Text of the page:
Furthermore, there was another important dynamic related to underutilization—that of limited organizational capacity. Pre-implementation data indicated that these study sites were familiar with the needs of this population and felt they could make an important contribution to meeting those needs, although they were also very cautious about overwhelming their capacities. Indeed, all sites were initially concerned about the numbers of older persons that might request their services. It is important to note that in trying to optimize their contributions to palliative care, sites were implementing other new programs at the same time, most notably hospice day care programs.
Our findings raise a complex question: if we believe that volunteers are essential to high quality palliative care [18,19,20], then how can we better support these volunteer organizations to ensure their optimal contributions? Without adequate support, the line between offering meaningful services and becoming overwhelmed by the need becomes precarious. The paradox is that volunteers make contributions that healthcare providers are not paid to do, and so the role is thought to fall outside of paid healthcare services. However, if policy documents indicate that volunteers are truly integral members of palliative teams [19, 20], then funding for the structures that support those volunteers is essential. Such payment has the potential to enhance the legitimacy of volunteer organizations, perhaps paving the way for better integration with paid services. Participants in this study identified that integration as a critical factor to success of building and sustaining Nav-CARE.
A palliative, public-health approach in hospice
Establishing how to adapt hospice societies to the changing face of palliative care has become a central question arising from this study. If palliative care is indeed everyone’s business (the public health approach) [12,13,14] and if it needs to happen early on (the palliative approach) [8,9,10,11], how might the longstanding and revered culture of hospice need to adapt? Older persons in this study were immediately discouraged from taking advantage of a service offered by an organization traditionally thought to care for the actively dying. Further, in keeping with a palliative approach to care, much of care is now being assigned to interdisciplinary chronic illness management teams. The strong relationships developed between hospice societies and palliative care practitioners may no longer give hospice access to the upstream palliative population. Organizations in this study were feeling the effects of these changes. There is an urgent need to re-envision the role of hospice, and how to language its services, in light of these developments. In this study, hospice boards were already actively considering their long-term vision in consideration of these changes. Indeed, the dedication of these sites to Nav-CARE sustainability suggested that they see this new role for hospice as a top priority. However, these issues also need to be tackled beyond the local level through a policy approach.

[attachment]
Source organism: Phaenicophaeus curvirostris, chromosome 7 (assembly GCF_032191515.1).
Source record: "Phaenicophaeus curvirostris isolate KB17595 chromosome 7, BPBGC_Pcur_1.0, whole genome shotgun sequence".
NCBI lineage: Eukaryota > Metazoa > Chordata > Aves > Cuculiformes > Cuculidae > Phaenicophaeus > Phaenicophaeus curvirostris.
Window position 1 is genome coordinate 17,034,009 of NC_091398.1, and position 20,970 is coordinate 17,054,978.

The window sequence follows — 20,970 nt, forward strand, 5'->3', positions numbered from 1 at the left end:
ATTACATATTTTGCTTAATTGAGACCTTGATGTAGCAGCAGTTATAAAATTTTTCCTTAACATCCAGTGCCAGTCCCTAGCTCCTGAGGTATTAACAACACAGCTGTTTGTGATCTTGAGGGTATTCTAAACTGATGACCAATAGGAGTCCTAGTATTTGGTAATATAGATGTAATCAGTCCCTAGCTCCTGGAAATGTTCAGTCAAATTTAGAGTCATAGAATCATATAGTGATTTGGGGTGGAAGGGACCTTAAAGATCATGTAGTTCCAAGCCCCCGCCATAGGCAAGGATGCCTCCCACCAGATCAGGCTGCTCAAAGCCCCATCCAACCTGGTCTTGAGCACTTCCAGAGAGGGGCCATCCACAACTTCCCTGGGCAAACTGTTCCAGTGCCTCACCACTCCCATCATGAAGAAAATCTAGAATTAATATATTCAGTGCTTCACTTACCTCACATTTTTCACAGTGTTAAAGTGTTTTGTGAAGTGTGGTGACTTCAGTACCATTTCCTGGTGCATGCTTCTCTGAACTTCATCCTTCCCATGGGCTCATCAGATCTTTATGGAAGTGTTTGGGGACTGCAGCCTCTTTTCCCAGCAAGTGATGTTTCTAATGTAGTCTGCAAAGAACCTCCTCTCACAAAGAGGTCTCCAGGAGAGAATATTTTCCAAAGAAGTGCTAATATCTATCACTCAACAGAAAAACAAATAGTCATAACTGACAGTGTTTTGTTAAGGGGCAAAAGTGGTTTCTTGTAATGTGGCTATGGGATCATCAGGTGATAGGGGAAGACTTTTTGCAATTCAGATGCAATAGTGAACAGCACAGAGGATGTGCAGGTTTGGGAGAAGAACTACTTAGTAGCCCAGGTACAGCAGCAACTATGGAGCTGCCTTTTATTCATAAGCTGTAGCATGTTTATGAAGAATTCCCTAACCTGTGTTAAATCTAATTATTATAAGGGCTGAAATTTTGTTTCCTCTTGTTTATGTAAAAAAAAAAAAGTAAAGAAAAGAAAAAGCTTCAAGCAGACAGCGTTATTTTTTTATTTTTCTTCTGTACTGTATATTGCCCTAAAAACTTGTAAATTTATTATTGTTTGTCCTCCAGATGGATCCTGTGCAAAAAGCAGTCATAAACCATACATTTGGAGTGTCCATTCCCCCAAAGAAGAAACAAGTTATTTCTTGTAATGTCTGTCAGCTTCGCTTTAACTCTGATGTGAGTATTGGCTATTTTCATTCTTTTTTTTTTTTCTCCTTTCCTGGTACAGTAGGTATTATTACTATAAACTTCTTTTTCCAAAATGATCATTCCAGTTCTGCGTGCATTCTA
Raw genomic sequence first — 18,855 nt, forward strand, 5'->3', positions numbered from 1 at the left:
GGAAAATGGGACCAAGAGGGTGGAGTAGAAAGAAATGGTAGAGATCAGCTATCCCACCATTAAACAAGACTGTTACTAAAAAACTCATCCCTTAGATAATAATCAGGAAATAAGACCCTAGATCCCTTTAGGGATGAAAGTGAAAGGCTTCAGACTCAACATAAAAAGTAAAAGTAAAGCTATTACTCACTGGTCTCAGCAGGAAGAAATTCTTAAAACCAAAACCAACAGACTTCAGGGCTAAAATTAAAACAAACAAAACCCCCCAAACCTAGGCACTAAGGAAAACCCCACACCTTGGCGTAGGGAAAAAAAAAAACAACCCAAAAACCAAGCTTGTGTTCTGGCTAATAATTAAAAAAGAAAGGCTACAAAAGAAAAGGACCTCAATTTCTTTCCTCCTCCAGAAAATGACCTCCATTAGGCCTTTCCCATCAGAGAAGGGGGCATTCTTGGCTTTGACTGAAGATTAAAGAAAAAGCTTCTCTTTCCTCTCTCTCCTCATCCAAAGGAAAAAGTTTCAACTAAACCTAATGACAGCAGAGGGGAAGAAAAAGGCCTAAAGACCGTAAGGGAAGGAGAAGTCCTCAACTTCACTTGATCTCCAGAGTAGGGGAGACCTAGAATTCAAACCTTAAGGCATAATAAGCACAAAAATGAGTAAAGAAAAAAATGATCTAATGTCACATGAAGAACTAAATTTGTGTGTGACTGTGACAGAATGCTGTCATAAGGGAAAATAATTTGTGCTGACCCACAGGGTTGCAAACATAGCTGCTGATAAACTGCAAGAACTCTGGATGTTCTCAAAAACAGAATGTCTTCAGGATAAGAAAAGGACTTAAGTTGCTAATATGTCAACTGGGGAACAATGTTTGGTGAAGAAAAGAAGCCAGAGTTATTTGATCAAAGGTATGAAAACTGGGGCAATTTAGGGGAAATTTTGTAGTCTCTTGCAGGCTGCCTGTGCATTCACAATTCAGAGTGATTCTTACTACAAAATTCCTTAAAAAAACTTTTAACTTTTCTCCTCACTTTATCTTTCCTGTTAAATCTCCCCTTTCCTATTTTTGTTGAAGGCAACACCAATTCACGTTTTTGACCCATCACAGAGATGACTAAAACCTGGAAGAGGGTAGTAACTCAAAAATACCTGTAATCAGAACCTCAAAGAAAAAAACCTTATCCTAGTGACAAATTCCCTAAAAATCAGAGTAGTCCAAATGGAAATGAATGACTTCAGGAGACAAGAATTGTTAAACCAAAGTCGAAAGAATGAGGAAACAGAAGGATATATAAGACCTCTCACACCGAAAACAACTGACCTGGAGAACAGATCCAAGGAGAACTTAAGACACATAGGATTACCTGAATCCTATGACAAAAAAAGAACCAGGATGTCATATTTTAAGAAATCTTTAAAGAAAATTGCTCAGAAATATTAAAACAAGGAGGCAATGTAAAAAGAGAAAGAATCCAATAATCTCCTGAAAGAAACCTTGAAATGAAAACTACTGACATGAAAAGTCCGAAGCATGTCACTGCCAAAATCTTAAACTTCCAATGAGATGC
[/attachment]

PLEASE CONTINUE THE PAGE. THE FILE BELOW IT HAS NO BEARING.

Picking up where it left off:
Hospice organizations are well positioned to support important palliative care policy directions of a palliative approach and public health approach to care. Volunteer navigators show significant promise for improving the quality of life of older persons living at home with advanced chronic illness. In the context of the Nav-CARE intervention, it was essential for organizations to have an organizational champion, healthcare connections, and organizational capacity to be successful. These essential components were largely realized through the social capital that these organizations had already developed within their communities. In our current work, we are scaling out Nav-CARE to additional sites across Canada to build an evidence-base of its potential reach and impact.
Availability of data and materials
The datasets generated and/or analyzed during the current study are not publicly available for privacy reasons but are available from the corresponding author on reasonable request.
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We would like to acknowledge the organizational stakeholders and study participants who partnered with us on this study.
This study was funded by the Canadian Institutes of Health Research [#148655] and the Canadian Cancer Research Institute [#704887]. Funding bodies had no role in data collection or analysis.
Ethics approval and consent to participate
This study was approved by the Behaviour Research Ethics Boards of the University of British Columbia, [H16–02265 & H16–02304] the University of Alberta [Pro00070579] and Dalhousie University [2016–4039]. All participants provided written informed consent.
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BP, WD, GW, EK, PB, EA, BH declare no competing interests.
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Pesut, B., Duggleby, W., Warner, G. et al. Implementing volunteer-navigation for older persons with advanced chronic illness (Nav-CARE): a knowledge to action study. BMC Palliat Care 19, 72 (2020). https://doi.org/10.1186/s12904-020-00578-1
- (3–10) volunteers
- Palliative approach
- Compassionate community
- Knowledge translation